Business + Branding Education for Fearless Boss Ladies
This post is part of the series, The Ultimate Guide To Being A Wedding Photographer — advice for running a successful wedding photography biz. Click here to view a list of all the posts in this series. So you know: I use affiliate links to share my favorite products. If you purchase through one I may make a small commission at no additional cost to you.
“Oooooh — great photo! What camera do you have???”
How many times have you heard that one?
If you’re a professional photographer, like me, I’m guessing it’s a lot.
The thing is, do you think anyone ever said to Michelangelo, “Great ceiling! What kind of brush do you have?”
Or to Emily Dickinson, “Love that poem! Which pen did you use??”
I highly doubt it. But for some reason people seem to assume expensive camera = amazing photograph. Which can be true, but not always. It depends on the artist behind the camera.
I got caught up in the “expensive camera myth” myself. I thought if I got all the latest and greatest gear, I’d magically become a pro. And because of this idea, I spent way more money than I should have, first starting out.
I had just launched my new wedding photography biz, and I was starry-eyed and optimistic. I thought because I had my new gear people would be beating down the door to work with me… and as you can probably guess, it didn’t quite work out that way.
My business grew slowly, and looking back, my gear list should have matched it’s growth. I don’t think you need to spend tens of thousands of dollars on equipment right away. (If you do have that kind of money in your budget you should probably spend it on stuff that’s gonna get you clients — i.e. marketing, branding, advertising, etc. — then as your biz grows, grow your gear list with it).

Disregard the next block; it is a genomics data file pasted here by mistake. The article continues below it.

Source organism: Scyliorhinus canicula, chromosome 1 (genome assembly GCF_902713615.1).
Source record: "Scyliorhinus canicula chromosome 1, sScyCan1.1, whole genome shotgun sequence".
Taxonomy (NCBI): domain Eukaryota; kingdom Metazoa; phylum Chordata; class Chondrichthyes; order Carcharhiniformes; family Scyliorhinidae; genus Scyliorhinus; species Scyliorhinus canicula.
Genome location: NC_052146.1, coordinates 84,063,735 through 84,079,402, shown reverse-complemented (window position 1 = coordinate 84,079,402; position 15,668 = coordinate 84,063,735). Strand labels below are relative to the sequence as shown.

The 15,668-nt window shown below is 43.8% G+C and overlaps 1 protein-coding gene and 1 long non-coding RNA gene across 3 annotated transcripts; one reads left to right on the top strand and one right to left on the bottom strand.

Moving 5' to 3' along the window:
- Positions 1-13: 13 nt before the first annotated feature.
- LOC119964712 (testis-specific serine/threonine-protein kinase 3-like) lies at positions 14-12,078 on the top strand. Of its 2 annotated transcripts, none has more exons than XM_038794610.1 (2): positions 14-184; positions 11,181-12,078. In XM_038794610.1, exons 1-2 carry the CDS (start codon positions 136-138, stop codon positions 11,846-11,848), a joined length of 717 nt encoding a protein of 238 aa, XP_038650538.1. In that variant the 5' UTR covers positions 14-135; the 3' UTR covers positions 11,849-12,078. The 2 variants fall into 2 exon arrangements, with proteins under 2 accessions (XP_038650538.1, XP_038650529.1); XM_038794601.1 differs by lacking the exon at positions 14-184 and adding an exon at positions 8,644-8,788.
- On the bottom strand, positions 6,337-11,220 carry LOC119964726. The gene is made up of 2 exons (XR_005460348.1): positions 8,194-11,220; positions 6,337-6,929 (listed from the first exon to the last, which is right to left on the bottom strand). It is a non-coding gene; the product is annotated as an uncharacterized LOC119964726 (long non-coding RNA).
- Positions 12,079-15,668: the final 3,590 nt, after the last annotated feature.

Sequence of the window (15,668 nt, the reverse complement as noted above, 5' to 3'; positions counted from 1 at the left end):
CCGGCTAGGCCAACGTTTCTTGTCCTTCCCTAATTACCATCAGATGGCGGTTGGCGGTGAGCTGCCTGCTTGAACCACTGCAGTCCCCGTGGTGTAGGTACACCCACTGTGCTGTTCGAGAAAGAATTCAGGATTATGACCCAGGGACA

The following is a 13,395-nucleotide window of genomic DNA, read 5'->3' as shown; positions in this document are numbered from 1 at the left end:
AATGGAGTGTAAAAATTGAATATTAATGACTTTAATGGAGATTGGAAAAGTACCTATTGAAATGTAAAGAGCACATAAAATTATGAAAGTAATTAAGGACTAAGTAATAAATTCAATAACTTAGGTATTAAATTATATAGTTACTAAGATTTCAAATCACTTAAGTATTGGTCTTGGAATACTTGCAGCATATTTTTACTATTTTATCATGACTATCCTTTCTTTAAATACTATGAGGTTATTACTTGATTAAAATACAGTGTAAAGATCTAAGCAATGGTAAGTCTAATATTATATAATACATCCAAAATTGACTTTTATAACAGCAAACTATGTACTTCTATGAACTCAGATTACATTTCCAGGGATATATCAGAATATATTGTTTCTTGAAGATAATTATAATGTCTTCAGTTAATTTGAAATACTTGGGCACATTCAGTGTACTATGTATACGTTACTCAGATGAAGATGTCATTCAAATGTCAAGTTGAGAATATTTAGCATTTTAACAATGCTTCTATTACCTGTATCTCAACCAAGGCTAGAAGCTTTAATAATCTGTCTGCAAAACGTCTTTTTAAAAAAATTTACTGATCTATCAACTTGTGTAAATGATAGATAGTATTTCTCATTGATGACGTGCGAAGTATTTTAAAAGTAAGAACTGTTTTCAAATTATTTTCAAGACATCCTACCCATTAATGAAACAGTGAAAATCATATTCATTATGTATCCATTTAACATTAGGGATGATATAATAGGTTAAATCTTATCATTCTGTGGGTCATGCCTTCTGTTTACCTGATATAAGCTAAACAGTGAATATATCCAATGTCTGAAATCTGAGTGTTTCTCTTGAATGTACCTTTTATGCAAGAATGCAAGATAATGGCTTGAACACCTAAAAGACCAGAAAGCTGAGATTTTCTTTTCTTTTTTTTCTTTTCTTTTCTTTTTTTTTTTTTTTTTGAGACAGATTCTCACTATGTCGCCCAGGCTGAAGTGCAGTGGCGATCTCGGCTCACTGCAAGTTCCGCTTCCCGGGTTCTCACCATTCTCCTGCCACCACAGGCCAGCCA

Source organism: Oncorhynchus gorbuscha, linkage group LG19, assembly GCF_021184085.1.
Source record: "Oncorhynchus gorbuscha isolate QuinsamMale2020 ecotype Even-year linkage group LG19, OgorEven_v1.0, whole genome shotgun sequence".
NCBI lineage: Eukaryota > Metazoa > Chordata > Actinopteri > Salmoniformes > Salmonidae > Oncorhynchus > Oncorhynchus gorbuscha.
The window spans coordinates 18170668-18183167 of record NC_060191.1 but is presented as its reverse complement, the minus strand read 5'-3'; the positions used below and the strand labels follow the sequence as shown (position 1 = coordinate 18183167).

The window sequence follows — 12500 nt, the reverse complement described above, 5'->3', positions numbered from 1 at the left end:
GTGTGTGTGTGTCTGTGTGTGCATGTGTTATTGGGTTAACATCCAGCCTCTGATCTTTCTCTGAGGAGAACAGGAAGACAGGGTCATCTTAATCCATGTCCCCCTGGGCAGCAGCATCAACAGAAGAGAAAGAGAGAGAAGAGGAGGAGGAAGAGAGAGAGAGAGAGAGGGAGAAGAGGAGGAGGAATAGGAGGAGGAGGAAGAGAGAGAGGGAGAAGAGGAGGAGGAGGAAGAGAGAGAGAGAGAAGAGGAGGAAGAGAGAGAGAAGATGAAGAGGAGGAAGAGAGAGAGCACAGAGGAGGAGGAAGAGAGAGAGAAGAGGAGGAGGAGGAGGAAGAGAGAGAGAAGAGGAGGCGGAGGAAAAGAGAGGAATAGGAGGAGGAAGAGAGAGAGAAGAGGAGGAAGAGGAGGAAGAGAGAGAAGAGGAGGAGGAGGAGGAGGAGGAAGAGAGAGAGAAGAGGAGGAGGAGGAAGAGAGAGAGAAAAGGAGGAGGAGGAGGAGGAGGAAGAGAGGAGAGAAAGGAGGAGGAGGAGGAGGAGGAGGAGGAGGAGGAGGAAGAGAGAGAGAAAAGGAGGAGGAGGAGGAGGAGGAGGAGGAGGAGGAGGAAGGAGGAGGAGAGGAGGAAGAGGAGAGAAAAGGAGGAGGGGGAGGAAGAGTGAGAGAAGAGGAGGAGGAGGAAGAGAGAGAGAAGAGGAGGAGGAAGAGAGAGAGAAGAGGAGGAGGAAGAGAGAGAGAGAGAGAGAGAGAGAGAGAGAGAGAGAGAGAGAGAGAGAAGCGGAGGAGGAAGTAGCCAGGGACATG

But you also can’t show up to a wedding with just your iPhone.
Unlike a portrait session, which you can re-shoot if you have equipment failure, etc., a wedding is quite literally a once-in-a-lifetime event.
You NEED to show up prepared and with reliable equipment. Whether you’ll be paid a lot, a little, or not at all, shooting a wedding is a huge responsibility. And it’s an honor that you should treat with the utmost respect.
So, I’m going to share my Wedding Photography Gear List with you today. These are my favorite pieces of gear for the wedding day — a list that I’ve curated over 9 years. It’s changed as my shooting style has changed. Yours probably will too. So, even though I’m sharing what my kit looks like now, remember you can start small and add as you grow!
Obviously, you’re gonna need a camera. In fact you’re going to need at least two. Cameras can fail. They can be stolen. You can drop and break them. Any number of things can go wrong with a camera, so you need to have at least two whenever you show up to a wedding.
If budget allows I would suggest a full-frame DSLR camera. My camera of choice for shooting weddings is the Nikon D750.
Weddings are kind of crazy because there are so many different types of shots you need to get (portraits, details, landscape, etc.). So you’ll need a variety of lenses to get the shots you want.
I personally prefer to shoot with only prime lenses. They are a fixed focal length, so instead of “zooming” the lens you actually have to move your body closer or further away from your subject.
I like that because it makes me more aware and engaged with the image creation. You also can’t beat the image quality of a prime lens.
However, regardless of whether you want to shoot prime or zoom, you’ll need a variety of lenses that cover a range of focal lengths.
Here is what I carry:
I spent the first half of my wedding photography career as a “natural light” photographer. Really I was just scared of Off Camera Flash. However, once I started learning about it, I fell in love!
Whether or not you want to get into OCF, I’d suggest you still invest in at least one flash for those tricky reception lighting situations.
Here’s what my lighting kit looks like:
Here are a few other necessary items I like to keep on hand for the wedding day:
And there you have it! Remember that great photographs come from great photographers, not expensive cameras — start with the essentials and grow your gear as you grow your biz!